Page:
She is someone I can relate to. An English speaker, about my age, married to a Frenchman. Which makes the uproar currently sweeping our nation, the so-called ‘Penelope gate’, all the more disturbing.
I know almost nothing about Penelope Fillon, née Clarke, except that she is said to be from Wales and has been married to François Fillon, former Prime Minister (under Sarkozy) and the Republican candidate for the upcoming French presidential election in May.
When I learned that Fillon’s wife was Welsh, he immediately went up in my esteem. That she was shy and stayed out of the limelight made her seem rather sympathetic; her role as a stay-at-home mother of five perhaps less so. Often referred to by the media as Catholic and ‘deeply conservative’, Fillon has been accused of wanting to revoke abortion rights (something he has publicly refuted, stating that his personal convictions and the rights of women in this country are two separate matters).
It came to light last week that Penelope had received large sums of money as her husband’s ‘parliamentary assistant’ and later as a contributor to a political review. The left-leaning Canard Enchainé newspaper revealed the amounts, up to 900 K euros, over a 10-year period and suggested that it was in the guise of an ‘emploi fictif’, i.e. that she was paid to do nothing.
If there is one thing that French voters are sensitive to, it is the suggestion that someone has been paid for nothing. In an age of high unemployment, where so many people scrape to get by, the idea of our leaders taking advantage of the system to funnel money into their own households is unpalatable to say the least.
The unfortunate affair is now in the hands of the courts. In theory, there was nothing illegal in an elected official hiring members of his own family to do things like research his speeches, organize his schedule and do whatever else an assistant would do – giving birth to some interesting memes.
It will be hard to prove that Penelope did not earn the salary she received, which was fully declared for tax purposes. But the mere suggestion of such corruption has tarnished Fillon’s image in the eyes of a good part of the voting public – perhaps irrevocably.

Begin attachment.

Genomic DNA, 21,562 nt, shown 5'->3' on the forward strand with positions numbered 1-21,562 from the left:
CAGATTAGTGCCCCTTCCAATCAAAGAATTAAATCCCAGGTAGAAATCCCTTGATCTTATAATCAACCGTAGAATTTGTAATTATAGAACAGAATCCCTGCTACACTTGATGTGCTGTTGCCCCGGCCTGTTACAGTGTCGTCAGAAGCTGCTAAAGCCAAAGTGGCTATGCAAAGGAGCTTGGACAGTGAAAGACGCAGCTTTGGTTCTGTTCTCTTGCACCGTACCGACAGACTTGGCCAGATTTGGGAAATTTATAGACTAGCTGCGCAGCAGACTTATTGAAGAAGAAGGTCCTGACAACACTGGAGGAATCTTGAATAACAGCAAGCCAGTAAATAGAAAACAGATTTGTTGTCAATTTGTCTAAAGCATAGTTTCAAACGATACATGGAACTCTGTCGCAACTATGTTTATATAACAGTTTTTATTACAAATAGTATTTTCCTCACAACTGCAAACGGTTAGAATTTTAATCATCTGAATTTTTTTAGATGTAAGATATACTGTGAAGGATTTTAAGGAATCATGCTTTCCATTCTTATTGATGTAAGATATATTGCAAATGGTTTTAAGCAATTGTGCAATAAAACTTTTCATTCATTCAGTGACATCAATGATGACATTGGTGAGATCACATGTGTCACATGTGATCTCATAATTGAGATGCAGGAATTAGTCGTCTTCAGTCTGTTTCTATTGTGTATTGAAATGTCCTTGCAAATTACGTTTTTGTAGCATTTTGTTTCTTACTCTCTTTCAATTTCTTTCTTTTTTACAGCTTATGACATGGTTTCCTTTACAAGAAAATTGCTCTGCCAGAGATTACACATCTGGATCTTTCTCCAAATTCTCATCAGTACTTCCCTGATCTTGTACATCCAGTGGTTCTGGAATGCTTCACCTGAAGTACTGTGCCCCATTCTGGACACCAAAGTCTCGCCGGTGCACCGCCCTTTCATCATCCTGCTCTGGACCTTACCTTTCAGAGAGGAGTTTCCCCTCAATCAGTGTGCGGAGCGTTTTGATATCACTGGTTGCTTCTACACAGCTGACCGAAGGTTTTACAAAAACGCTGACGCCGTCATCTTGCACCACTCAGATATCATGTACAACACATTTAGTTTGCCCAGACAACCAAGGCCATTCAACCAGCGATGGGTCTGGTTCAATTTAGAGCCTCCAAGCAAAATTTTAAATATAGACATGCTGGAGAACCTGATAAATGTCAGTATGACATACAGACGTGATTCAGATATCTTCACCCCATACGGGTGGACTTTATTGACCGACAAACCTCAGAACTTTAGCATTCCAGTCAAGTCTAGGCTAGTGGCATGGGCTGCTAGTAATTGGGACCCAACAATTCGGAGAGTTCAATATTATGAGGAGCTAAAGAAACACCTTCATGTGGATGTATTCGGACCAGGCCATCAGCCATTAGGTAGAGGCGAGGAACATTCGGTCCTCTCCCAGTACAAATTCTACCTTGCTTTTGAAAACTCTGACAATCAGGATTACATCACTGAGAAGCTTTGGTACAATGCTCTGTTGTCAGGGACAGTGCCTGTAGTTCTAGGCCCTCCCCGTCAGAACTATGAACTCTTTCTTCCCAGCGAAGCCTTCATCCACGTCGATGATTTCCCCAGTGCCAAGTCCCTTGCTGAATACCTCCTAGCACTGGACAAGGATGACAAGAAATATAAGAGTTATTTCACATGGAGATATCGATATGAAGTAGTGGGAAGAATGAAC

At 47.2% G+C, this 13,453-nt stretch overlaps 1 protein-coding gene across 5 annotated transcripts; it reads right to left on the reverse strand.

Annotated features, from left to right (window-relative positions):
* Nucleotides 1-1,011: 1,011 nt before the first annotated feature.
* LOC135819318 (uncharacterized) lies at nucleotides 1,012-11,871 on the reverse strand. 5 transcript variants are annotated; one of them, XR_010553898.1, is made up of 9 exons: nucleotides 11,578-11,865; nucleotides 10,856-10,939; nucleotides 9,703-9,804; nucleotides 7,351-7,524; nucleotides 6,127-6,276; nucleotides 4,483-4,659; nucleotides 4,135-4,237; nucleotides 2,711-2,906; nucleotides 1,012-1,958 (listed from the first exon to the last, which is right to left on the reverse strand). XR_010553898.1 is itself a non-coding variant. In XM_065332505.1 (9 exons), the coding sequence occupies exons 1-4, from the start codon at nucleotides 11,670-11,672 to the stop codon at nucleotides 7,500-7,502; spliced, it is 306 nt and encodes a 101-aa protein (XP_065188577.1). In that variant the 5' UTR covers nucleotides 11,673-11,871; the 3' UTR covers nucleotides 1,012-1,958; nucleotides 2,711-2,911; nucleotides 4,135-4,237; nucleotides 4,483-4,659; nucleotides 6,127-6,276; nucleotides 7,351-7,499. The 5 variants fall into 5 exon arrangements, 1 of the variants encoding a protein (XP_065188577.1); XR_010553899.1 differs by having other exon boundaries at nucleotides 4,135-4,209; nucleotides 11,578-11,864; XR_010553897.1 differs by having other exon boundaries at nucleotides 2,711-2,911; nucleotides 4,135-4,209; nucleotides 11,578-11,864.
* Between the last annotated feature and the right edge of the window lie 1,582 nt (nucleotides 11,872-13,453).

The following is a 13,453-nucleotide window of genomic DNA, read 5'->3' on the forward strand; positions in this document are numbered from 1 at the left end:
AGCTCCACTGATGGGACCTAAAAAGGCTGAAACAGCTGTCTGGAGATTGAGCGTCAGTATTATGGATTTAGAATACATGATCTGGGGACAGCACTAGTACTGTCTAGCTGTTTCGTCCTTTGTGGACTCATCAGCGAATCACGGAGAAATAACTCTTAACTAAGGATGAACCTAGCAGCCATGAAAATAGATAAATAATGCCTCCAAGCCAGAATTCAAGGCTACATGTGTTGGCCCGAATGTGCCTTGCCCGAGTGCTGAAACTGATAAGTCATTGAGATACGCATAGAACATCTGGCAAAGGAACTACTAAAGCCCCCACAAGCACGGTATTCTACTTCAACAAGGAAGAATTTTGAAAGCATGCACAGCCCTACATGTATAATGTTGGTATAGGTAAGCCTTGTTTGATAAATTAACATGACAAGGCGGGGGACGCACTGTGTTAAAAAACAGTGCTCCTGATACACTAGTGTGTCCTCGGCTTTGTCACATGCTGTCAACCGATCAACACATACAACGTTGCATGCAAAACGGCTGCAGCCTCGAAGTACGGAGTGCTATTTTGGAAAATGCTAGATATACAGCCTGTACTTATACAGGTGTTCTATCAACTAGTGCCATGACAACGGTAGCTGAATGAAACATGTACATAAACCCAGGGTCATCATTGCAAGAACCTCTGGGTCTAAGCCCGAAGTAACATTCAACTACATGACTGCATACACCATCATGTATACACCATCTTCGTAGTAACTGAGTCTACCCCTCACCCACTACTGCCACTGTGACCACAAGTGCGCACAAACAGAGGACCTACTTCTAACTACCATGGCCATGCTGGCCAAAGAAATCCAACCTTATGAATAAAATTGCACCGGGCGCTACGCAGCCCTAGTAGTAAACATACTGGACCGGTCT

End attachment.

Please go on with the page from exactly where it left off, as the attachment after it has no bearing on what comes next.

François Fillon has taken the moral high ground in his campaign, declaring that if he is under any kind of investigation, he will not run. He has also pointed the finger at his opponents on the left, accusing them of the worst sort of mud-slinging, even a ‘coup d’état’.
It’s a political scandal with a potentially disastrous fall-out. The conservative votes that would normally have gone to Fillon, should he not be a viable candidate, will now be split between the left and the extreme right.
Hollande’s ruling Socialist Party has been left in ruins. It began with the defection of Emmanuel Macron, his former economy minister, who is leading his own presidential run as a free ‘centrist’ candidate. The Socialists’ official candidate, Benoît Hamon, is a ‘frondeur’ – a rebel of sorts – seen by some as a utopian. On the far right, rubbing her hands together like Wile E. Coyote, is Marine Le Pen.
While Fillon waits for the courts to decide whether or not to open an inquiry, the pack of hyenas who call themselves journalists in this country have already torn him apart and declared him an unfit candidate. ‘Presumed innocent’ hangs vaguely in the air while they speculate over campaign tactics and a potential plan B for the right.
In the meantime, I feel for Penelope. It can’t be easy to be a shy person who is suddenly cast into the worst kind of public scrutiny. I’ve never heard her speak on camera, so I don’t know how she handles herself in French. The suspense won’t last long – the investigative news magazine Envoyé Spécial is said to have an ‘incriminating’ interview with her which will air tonight.
Penelope gate, as the French have dubbed the affair, continues. Stay tuned.